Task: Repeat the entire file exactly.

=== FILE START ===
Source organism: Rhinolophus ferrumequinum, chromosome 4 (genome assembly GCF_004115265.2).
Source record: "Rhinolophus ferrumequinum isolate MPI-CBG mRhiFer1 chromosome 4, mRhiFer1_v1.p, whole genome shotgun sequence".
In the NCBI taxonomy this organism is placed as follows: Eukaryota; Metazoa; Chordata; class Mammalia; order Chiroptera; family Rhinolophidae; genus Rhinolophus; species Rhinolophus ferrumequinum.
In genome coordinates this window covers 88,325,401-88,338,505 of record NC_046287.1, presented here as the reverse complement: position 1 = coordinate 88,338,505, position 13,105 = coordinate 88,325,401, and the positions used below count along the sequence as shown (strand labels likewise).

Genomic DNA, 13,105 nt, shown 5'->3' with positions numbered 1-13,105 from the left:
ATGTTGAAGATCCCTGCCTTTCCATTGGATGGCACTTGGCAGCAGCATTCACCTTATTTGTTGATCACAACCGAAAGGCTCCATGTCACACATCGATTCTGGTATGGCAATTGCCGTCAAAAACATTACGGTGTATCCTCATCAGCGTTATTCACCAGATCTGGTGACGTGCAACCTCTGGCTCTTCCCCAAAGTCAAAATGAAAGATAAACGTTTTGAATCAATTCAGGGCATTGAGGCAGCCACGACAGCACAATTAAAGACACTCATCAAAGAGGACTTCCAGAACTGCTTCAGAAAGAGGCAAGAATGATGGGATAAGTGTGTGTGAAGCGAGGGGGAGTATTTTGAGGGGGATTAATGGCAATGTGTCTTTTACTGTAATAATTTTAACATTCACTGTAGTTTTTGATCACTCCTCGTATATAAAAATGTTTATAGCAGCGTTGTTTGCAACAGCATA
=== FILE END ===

Source organism: Rhinolophus ferrumequinum, chromosome 4 (genome assembly GCF_004115265.2).
Source record: "Rhinolophus ferrumequinum isolate MPI-CBG mRhiFer1 chromosome 4, mRhiFer1_v1.p, whole genome shotgun sequence".
In the NCBI taxonomy this organism is placed as follows: Eukaryota; Metazoa; Chordata; class Mammalia; order Chiroptera; family Rhinolophidae; genus Rhinolophus; species Rhinolophus ferrumequinum.
In genome coordinates this window covers 88,325,401-88,338,505 of record NC_046287.1, presented here as the reverse complement: position 1 = coordinate 88,338,505, position 13,105 = coordinate 88,325,401, and the positions used below count along the sequence as shown (strand labels likewise).

Genomic DNA, 13,105 nt, shown 5'->3' with positions numbered 1-13,105 from the left:
ATGTTGAAGATCCCTGCCTTTCCATTGGATGGCACTTGGCAGCAGCATTCACCTTATTTGTTGATCACAACCGAAAGGCTCCATGTCACACATCGATTCTGGTATGGCAATTGCCGTCAAAAACATTACGGTGTATCCTCATCAGCGTTATTCACCAGATCTGGTGACGTGCAACCTCTGGCTCTTCCCCAAAGTCAAAATGAAAGATAAACGTTTTGAATCAATTCAGGGCATTGAGGCAGCCACGACAGCACAATTAAAGACACTCATCAAAGAGGACTTCCAGAACTGCTTCAGAAAGAGGCAAGAATGATGGGATAAGTGTGTGTGAAGCGAGGGGGAGTATTTTGAGGGGGATTAATGGCAATGTGTCTTTTACTGTAATAATTTTAACATTCACTGTAGTTTTTGATCACTCCTCGTATATAAAAATGTTTATAGCAGCGTTGTTTGCAACAGCATA